U.S. Coast Guard Rescues Four from Sinking Yacht

The Clam Chowder sinking, December 15 (USCG)

By The Maritime Executive 12-16-2019 01:59:00

A U.S. Coast Guard helicopter rescued four men from a life raft on Sunday morning after they were forced to abandon a sinking yacht off Aguadilla, Puerto Rico. 

The four survivors were U.S. citizens from Boston and Florida, all in their 20s and 30s. They were traveling on board the 80-foot yacht Clam Chowder when the vessel began taking on water and started sinking about 25 nm northwest of Aguadilla. 

At about 0520 hours on Sunday, Coast Guard Sector San Juan received a VHF distress call from the Clam Chowder. The mayday call reported the vessel’s stern was mostly under water. Despite having multiple pumps energized, the crew could not keep up with the flooding. As flooding progressed, the Clam Chowder was also losing power and listing to starboard, and her captain ordered the crew to abandon the vessel.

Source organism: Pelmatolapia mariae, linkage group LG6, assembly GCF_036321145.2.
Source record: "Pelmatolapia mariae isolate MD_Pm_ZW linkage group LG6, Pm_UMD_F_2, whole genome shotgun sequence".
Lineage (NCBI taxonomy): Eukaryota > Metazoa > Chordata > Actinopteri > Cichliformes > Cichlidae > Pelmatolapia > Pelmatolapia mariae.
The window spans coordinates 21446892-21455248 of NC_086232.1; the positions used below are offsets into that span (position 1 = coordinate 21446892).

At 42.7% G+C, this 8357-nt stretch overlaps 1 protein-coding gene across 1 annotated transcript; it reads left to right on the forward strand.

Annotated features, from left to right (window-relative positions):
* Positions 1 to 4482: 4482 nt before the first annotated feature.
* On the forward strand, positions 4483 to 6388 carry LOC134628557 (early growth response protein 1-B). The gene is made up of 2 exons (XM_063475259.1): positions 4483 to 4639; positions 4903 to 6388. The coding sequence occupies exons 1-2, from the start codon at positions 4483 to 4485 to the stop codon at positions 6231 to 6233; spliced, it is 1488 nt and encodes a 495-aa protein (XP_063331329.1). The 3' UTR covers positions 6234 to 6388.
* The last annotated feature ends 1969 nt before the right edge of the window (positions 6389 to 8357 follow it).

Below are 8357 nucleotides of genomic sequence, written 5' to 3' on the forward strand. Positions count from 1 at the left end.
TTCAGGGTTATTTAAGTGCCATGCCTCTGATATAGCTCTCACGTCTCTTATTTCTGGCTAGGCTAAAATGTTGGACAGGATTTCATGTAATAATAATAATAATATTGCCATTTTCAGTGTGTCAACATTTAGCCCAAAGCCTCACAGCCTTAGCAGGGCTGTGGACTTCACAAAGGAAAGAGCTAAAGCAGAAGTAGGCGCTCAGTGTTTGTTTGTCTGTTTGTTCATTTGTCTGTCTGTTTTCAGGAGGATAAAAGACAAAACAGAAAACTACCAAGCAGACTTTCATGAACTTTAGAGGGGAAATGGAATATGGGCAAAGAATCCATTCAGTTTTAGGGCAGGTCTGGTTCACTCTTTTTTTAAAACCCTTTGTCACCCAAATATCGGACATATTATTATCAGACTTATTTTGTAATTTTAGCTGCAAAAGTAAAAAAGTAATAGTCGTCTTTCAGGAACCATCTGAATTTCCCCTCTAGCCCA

Sector San Juan ordered the launch of the Air Station Borinquen MH-65 Dolphin helicopter and diverted the Coast Guard Cutter Robert Yered to find and rescue the boaters. Watchstanders also issued an urgent broadcast to alert marine traffic in the area. The Malta-flagged 680-feet container ship Calais Trader received the request and remained on scene during the rescue in case her assistance was needed.

The helicopter aircrew arrived on scene and located all four men safely aboard the life raft. The aircrew completed multiple hoists using a rescue basket to bring the survivors safely aboard the aircraft.

The survivors were transported to Air Station Borinquen where they were transferred to awaiting medical personnel and customs officials. One of the rescuees reportedly severed his finger while releasing the life raft from the Clam Chowder.

“This rescue highlights the importance of having proper survival gear and the thorough preparation by the crew of the Clam Chowder,” said Lt. Carlos Gonzalez, MH-65 Dolphin helicopter co-pilot for the case. “Having lifejackets, VHF radios and a raft helped save four lives today.”